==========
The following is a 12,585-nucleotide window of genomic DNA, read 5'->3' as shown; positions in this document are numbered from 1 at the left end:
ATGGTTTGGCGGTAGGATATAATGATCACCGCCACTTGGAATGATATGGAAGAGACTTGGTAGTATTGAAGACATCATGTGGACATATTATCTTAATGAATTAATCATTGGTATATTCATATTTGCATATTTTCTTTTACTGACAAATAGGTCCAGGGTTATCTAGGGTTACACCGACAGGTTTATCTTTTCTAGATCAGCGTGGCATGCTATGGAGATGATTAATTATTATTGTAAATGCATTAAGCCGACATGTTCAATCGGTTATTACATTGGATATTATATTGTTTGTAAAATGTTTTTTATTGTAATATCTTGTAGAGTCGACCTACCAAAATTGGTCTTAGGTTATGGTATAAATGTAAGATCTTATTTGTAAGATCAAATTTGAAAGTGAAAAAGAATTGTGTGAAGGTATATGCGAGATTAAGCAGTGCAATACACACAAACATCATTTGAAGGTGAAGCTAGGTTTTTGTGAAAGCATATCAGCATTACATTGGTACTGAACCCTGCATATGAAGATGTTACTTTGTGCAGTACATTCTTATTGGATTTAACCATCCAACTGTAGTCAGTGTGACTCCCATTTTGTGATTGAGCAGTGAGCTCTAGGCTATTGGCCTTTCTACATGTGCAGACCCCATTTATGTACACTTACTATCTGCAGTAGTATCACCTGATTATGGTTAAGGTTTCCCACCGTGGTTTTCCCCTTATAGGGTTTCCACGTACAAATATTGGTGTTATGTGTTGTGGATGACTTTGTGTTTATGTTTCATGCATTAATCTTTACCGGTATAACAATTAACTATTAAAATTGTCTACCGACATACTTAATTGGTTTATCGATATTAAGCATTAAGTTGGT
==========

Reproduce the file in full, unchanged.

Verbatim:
The following is a 12,585-nucleotide window of genomic DNA, read 5'->3' as shown; positions in this document are numbered from 1 at the left end:
ATGGTTTGGCGGTAGGATATAATGATCACCGCCACTTGGAATGATATGGAAGAGACTTGGTAGTATTGAAGACATCATGTGGACATATTATCTTAATGAATTAATCATTGGTATATTCATATTTGCATATTTTCTTTTACTGACAAATAGGTCCAGGGTTATCTAGGGTTACACCGACAGGTTTATCTTTTCTAGATCAGCGTGGCATGCTATGGAGATGATTAATTATTATTGTAAATGCATTAAGCCGACATGTTCAATCGGTTATTACATTGGATATTATATTGTTTGTAAAATGTTTTTTATTGTAATATCTTGTAGAGTCGACCTACCAAAATTGGTCTTAGGTTATGGTATAAATGTAAGATCTTATTTGTAAGATCAAATTTGAAAGTGAAAAAGAATTGTGTGAAGGTATATGCGAGATTAAGCAGTGCAATACACACAAACATCATTTGAAGGTGAAGCTAGGTTTTTGTGAAAGCATATCAGCATTACATTGGTACTGAACCCTGCATATGAAGATGTTACTTTGTGCAGTACATTCTTATTGGATTTAACCATCCAACTGTAGTCAGTGTGACTCCCATTTTGTGATTGAGCAGTGAGCTCTAGGCTATTGGCCTTTCTACATGTGCAGACCCCATTTATGTACACTTACTATCTGCAGTAGTATCACCTGATTATGGTTAAGGTTTCCCACCGTGGTTTTCCCCTTATAGGGTTTCCACGTACAAATATTGGTGTTATGTGTTGTGGATGACTTTGTGTTTATGTTTCATGCATTAATCTTTACCGGTATAACAATTAACTATTAAAATTGTCTACCGACATACTTAATTGGTTTATCGATATTAAGCATTAAGTTGGT